Baggage System at Midway Gets Major Overhaul

Airport officials on Thursday unveiled the first phase of the new $42 million baggage-screening system, designed to more than double the number of bags Midway can process each day.


Huge explosives-detection machines that make Midway's often-crowded ticket lobby feel even more cramped are being replaced with behind-the-scenes luggage screening.

Airport officials on Thursday unveiled the first phase of the new $42 million baggage-screening system, designed to more than double the number of bags Midway can process each day, getting passengers to their planes more quickly and with less hassle.

Each of the new explosives scanners, tucked deep in the terminal building, are capable of handling up to 500 bags an hour, compared with a 200-bag-per-hour rate per machine under the old system, said city Aviation Commissioner Nuria Fernandez. The new technology, called in-line baggage screening, should process more than 30,000 bags per day, three times faster than the existing system, Fernandez said.

The new technology also is less prone to false explosives alerts for substances such as fertilizer residue on travelers' golf clubs. Some fertilizers are used in bombmaking.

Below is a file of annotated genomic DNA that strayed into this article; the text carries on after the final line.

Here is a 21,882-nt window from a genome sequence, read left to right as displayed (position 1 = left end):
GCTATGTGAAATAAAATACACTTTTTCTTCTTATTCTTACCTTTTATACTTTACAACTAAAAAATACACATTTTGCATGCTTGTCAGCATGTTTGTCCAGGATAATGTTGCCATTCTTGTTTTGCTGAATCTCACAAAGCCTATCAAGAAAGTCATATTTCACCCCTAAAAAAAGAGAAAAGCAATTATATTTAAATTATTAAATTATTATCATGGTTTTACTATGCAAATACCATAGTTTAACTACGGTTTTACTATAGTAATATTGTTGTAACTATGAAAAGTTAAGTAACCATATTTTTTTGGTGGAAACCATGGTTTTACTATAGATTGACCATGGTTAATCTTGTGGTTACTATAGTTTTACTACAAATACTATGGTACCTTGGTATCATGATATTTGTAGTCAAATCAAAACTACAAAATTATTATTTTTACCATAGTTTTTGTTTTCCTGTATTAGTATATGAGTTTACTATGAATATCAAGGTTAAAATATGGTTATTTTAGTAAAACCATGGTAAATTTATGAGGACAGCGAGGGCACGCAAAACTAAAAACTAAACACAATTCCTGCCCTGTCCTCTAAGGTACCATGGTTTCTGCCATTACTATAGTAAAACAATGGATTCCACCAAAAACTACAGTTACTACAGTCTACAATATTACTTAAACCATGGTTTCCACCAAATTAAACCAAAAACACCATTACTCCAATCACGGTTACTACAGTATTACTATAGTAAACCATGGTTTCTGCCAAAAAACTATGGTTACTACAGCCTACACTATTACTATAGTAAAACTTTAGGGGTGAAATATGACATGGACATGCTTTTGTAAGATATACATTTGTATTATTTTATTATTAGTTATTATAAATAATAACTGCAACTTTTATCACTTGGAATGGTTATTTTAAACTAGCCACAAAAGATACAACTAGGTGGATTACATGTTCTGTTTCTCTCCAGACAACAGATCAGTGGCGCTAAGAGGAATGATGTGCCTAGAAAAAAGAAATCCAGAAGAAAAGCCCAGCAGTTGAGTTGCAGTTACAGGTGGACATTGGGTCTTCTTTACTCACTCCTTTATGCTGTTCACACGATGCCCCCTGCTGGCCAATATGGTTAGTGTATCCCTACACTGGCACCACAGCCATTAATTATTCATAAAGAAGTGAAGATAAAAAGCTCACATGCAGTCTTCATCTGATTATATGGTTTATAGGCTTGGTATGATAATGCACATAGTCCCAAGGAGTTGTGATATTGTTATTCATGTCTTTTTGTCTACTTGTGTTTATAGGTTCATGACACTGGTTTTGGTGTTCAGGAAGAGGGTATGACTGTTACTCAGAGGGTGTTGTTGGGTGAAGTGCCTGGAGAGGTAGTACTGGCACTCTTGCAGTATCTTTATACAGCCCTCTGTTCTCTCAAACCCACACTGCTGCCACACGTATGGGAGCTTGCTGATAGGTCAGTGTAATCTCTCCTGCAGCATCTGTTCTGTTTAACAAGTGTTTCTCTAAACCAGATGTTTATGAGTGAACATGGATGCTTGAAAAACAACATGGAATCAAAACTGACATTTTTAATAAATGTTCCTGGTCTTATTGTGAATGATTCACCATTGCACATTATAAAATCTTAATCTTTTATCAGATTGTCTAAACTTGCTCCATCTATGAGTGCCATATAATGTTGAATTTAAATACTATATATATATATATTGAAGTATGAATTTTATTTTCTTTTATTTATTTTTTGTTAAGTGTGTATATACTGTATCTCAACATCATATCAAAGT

For passengers, it means no more toting checked bags to the ticket counter, then carrying them again to a second line for federal screeners, who load the bags into the bomb-detection equipment.

By minimizing the physical handling of checked baggage, the new automated system reduces the inconvenience to passengers and injuries among screeners who lift and hoist thousands of bags a day, officials said.

Bags are placed on conveyor belts behind airline ticket counters and fed into a huge screening area that formerly was part of the airport parking garage. The bags are sent through bomb-detection machines placed among a labyrinth of conveyor belts that are monitored on video screens by Transportation Security Administration personnel.

The bags are routed to aircraft after being scanned and cleared as safe to fly. Bags that register an alarm are diverted to another conveyor belt for a second screening. If questions about the contents remain, the bags are manually searched or sent to the Chicago police bomb and arson squad, officials said.



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